Ultimately the courts ruled in favor of the plastic bag industry group. As a result, Oakland could not implement its plastic bag ban legislation, which was only targeted to food and drug stores located in the Northern California city in the east Bay Area.
Oakland has not introduced new single-use plastic carrier bag legislation since losing the lawsuit about one year ago. [Related story - April 24, 2008: Legislation: Oakland, California's Plastic Grocery Bag Ban Law Not in the 'Bag' Yet.]
The City of Manhattan Beach says it's handling the lawsuit through its City Attorney's office because it wants to conserve what would be added expenses in hiring outside legal counsel.
Retailers in Manhattan Beach can still use single-use plastic bags to package customers' purchases until a resolution of the industry group's lawsuit is reached by the courts. If that decision goes in favor of the industry group, plastic bag use will remain an option for the city's retailers. If the city wins its appeal, the ban can be implemented.
If the city loses it can conduct a full EIR and then pass new legislation. However, conducting a full EIR is an expensive and fairly time consuming process, which is one of the reasons the city chose not to conduct it before.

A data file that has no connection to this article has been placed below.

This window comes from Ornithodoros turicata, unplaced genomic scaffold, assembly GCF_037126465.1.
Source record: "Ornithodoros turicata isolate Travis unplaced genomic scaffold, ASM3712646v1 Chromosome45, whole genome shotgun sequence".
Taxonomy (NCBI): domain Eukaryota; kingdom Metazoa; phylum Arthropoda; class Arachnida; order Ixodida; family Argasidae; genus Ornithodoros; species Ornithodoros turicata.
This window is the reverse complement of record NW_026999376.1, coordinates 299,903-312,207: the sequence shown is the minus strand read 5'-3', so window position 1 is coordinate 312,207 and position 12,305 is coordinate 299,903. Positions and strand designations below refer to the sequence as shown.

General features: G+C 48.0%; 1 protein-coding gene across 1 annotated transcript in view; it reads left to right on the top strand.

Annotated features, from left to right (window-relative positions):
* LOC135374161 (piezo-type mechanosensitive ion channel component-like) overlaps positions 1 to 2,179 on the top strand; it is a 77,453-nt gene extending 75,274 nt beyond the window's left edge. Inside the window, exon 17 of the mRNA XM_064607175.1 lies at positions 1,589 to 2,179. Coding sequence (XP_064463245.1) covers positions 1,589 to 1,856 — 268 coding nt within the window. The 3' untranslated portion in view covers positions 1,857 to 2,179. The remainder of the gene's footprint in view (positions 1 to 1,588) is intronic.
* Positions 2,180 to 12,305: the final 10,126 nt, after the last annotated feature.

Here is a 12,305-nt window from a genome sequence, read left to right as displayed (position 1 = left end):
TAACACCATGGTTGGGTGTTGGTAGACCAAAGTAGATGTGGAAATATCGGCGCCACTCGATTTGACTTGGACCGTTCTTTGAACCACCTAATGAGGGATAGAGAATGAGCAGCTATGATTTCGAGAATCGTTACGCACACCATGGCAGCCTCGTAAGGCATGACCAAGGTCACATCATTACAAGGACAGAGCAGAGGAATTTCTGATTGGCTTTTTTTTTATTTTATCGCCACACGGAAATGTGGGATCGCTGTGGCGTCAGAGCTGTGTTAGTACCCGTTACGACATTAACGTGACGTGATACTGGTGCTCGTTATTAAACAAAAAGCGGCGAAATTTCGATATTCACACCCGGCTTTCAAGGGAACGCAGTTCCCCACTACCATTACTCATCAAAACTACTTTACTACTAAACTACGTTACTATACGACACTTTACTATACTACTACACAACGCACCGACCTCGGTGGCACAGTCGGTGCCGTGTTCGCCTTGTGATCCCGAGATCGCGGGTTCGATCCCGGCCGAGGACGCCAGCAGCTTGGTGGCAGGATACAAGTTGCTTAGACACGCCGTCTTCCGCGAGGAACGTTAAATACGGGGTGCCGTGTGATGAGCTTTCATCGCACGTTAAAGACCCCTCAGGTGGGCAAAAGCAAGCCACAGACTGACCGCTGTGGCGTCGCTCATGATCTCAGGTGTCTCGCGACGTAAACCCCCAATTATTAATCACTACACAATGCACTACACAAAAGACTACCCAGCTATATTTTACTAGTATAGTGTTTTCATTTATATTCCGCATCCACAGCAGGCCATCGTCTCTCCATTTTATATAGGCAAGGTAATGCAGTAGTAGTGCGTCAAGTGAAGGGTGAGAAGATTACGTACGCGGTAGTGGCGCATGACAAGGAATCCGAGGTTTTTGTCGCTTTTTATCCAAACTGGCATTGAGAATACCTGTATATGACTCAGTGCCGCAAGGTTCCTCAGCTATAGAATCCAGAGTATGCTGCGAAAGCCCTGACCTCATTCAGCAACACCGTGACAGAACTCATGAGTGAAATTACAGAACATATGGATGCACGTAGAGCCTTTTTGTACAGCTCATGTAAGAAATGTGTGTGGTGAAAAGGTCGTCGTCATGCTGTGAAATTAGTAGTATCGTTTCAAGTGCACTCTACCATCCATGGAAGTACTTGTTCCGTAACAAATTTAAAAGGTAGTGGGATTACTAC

Fresh & Easy Buzz did a survey of food and grocery retailers in Manhattan Beach. The only grocer we could find that doesn't currently offer the free paper or plastic carrier bag option is Tesco's Fresh & Easy Neighborhood Market, which offers only the free single-use plastic bags, along with selling a variety of reusable shopping bags, ranging from its inexpensive (20 cents each) synthetic "Bag for Life," its 99-cent canvas tote bag, and one or two other higher priced reusable canvas bag options.
Kroger Co.-owned Ralphs, which has one of its "Fresh Fare" format supermarkets in Manhattan Beach, used to offer only free single-use plastic carrier bags in its Manhattan Beach store, according to a regular reader of Fresh & Easy Buzz who shops in the store, despite the fact that it offers both free paper and plastic bags at all of its Southern California flagship Ralphs' banner supermarkets. But last year, shortly after the Manhattan Beach City Council passed the plastic bag ban law, the Manhattan Beach Ralphs' "Fresh Fare" store added a couple sizes of free paper grocery bags in the store, and it still offers the paper bag option.
Ralphs' "Fresh Fare" format, of which it has a handful of stores in Southern California, differs from the chain's traditional Ralphs' banner supermarkets in that the "Fresh Fare" stores are more upscale and put a greater emphasis on fresh, prepared and specialty food and grocery products, along with offering a full-selection of basic food and grocery items, compared to the flagship Ralphs' banner supermarkets.